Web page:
Manager Don Mattingly and the Los Angeles Dodgers parted ways on Thursday.
Reports state that the relationship between the genial manager and the highest-spending team in baseball ended amicably, as Mattingly wanted out. Although ESPN reported that the Dodgers offered an extension to the one year remaining on the manager’s contract, sources close to the situation told The Los Angeles Times that no formal offer came from the team to extend Mattingly’s contract.
In October 2013, Mattingly revealed that his contract option kicked in because the Dodgers beat the Atlanta Braves in the first round of the playoffs, saying, “My option vested once we beat Atlanta. That doesn’t mean I’ll be back.” Disappointed with the way he had been treated, he added:
It’s been a frustrating, tough year honestly. Because I think when you … come in basically as a lame duck and with the ($230-million) payroll and the guys that you have, it puts you in a tough spot in the clubhouse. So we dealt with that all year long, and really what it does, it puts me in a spot where everything I do is questioned. Because I’m basically trying out, auditioning to say, `Can you manage a team or not manage?’ It’s a tough spot. To me it gets to that point where, three years in you either know or you don’t.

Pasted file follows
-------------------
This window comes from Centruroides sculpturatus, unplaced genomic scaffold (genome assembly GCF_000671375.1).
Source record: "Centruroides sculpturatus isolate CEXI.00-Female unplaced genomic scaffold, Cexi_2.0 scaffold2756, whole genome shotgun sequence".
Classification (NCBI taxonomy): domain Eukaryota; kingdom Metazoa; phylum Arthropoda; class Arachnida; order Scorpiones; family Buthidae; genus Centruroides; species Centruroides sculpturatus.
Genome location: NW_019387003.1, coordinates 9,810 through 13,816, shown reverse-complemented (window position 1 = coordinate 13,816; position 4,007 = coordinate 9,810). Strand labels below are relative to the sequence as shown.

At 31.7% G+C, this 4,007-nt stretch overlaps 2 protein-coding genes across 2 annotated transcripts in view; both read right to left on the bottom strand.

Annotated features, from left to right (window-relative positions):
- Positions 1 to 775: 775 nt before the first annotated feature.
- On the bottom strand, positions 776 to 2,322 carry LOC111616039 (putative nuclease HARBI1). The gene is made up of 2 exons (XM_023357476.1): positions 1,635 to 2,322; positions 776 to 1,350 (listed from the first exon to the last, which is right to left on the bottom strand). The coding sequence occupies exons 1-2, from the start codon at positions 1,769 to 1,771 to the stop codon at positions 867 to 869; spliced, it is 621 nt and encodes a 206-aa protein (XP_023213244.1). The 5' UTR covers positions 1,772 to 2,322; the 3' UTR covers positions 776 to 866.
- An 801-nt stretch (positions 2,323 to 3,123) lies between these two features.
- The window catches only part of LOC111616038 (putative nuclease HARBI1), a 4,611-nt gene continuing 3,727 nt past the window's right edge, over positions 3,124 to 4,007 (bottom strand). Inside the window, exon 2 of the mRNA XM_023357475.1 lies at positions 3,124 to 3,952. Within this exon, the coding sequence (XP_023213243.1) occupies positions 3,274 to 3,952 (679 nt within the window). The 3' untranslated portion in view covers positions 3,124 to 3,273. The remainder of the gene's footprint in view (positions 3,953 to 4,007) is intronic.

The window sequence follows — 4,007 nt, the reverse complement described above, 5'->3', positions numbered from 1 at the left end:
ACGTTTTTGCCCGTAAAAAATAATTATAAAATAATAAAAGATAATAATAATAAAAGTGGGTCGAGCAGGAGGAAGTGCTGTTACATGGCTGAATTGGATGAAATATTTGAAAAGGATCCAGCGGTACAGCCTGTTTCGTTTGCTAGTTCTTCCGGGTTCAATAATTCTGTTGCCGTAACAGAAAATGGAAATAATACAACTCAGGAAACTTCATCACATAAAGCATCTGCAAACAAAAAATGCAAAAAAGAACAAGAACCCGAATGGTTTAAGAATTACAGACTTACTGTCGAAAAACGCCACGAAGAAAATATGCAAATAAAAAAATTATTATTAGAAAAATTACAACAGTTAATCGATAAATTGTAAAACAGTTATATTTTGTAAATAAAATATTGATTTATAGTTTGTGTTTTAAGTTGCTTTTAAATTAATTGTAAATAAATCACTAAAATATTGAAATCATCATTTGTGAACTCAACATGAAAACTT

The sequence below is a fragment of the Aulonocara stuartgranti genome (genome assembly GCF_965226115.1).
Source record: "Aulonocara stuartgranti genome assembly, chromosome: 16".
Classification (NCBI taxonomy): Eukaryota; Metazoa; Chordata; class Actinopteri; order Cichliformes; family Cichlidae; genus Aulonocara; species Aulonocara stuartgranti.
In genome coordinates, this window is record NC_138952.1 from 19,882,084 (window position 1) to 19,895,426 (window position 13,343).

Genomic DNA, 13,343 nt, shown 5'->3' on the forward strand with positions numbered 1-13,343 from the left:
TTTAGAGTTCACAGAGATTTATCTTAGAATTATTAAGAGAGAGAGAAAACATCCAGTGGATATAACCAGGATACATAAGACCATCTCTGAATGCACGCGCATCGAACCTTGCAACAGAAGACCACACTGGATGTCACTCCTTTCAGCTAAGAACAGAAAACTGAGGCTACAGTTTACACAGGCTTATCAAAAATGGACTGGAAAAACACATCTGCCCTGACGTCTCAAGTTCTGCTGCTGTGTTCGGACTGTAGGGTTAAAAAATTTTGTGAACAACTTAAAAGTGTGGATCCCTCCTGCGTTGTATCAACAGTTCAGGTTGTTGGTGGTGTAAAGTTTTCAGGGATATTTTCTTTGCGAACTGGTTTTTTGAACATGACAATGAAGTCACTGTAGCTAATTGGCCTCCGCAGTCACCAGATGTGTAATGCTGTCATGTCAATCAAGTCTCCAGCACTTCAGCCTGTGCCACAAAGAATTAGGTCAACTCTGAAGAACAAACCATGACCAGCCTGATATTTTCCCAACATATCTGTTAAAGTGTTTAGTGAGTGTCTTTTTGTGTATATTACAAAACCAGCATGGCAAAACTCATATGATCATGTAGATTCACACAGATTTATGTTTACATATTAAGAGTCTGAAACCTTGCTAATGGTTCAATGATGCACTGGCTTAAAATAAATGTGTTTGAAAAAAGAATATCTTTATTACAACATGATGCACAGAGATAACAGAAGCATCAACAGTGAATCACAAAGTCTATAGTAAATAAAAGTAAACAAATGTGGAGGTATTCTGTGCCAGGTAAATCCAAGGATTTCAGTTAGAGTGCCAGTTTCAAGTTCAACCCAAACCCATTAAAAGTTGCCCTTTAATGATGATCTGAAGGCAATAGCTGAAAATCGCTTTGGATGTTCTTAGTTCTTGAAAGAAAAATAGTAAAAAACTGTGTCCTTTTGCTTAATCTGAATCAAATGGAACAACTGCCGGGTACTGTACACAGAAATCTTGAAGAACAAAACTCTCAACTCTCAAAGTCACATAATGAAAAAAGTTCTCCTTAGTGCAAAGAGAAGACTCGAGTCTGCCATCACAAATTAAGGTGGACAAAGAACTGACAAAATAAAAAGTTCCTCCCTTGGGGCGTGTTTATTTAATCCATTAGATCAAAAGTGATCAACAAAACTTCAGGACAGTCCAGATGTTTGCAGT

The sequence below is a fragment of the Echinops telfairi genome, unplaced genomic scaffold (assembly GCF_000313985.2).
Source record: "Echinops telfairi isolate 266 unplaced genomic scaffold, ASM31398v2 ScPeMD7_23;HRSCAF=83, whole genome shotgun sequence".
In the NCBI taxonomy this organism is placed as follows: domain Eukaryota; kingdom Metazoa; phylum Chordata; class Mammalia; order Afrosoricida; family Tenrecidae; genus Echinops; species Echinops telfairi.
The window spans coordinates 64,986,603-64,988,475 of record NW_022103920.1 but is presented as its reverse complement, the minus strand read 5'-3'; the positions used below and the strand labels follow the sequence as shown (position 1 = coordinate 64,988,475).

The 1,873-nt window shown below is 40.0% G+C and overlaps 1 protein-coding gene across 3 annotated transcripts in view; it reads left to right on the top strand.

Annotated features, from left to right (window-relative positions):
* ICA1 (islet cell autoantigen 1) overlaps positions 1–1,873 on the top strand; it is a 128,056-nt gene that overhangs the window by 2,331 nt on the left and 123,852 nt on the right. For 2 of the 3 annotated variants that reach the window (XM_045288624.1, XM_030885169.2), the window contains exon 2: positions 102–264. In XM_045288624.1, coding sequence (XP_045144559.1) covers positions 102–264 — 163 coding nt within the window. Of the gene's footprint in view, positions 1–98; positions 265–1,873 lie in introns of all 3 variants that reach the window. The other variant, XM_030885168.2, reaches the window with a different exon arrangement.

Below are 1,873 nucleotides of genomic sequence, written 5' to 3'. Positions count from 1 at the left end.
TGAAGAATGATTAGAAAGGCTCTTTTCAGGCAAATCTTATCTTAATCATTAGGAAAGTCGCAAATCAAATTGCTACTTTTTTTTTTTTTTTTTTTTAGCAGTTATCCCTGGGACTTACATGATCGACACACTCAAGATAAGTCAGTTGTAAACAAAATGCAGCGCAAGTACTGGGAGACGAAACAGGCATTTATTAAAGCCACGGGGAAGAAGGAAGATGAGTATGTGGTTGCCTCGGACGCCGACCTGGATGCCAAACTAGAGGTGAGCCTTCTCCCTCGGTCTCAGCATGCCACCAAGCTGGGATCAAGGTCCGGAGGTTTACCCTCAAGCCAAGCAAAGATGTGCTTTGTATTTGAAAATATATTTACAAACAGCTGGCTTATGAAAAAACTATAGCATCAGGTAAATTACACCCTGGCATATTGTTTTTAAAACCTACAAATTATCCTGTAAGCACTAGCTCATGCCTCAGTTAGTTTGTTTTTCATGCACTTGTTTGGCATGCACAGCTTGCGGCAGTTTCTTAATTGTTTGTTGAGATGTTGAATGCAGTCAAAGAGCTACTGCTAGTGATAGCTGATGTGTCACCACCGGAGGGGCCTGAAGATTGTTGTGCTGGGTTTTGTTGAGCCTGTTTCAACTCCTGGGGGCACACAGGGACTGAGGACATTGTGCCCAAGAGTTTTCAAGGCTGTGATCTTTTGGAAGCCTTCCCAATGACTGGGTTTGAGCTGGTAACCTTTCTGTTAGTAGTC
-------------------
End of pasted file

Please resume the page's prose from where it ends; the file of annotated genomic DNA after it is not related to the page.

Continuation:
Mattingly’s undoing resulted from winning three consecutive National League West championships but never advancing to the World Series, despite managing baseball’s biggest payroll: a record $289.6 million. In his five seasons as manager, he went 446-363, a .551 winning percentage, but as ESPN reported, “among managers with a winning percentage of .550 or greater in the regular season and at least 15 postseason games managed, Mattingly has the second-worst postseason winning percentage (.421), behind only Grady Little.” The only post-season series the Dodgers won under Mattingly was the 2013 ALDS against the Atlanta Braves.
Mattingly has told friends he still wants to manage; some possibilities include the Miami Marlins, San Diego Padres, Washington Nationals, and Seattle Mariners. The Marlins have already stated their interest in the Dodgers manager.
Possible candidates to succeed Mattingly include Dodger coaches Tim Wallach and Ron Roenicke, the team’s director of player development, Gabe Kapler, Chicago Cubs bench coach Dave Martinez, and former Padres manager Bud Black.
The Dodgers hired a new front office for 2015, including Andrew Friedman as president of baseball operations and Farhan Zaidi as general manager after Mattingly had weathered a frosty relationship with previous general manager Ned Colletti.
Mattingly also created a less divisive clubhouse; Clayton Kershaw said, “I’m in Donnie’s corner, too. I love Donnie, known him for a long time, played for him and Joe [Torre], the only two managers I’ve played for. Obviously I have a ton of respect for him. It would be good to have him back as well.” He was echoed by Adrian Gonzales: “He’s our guy and I believe in him.”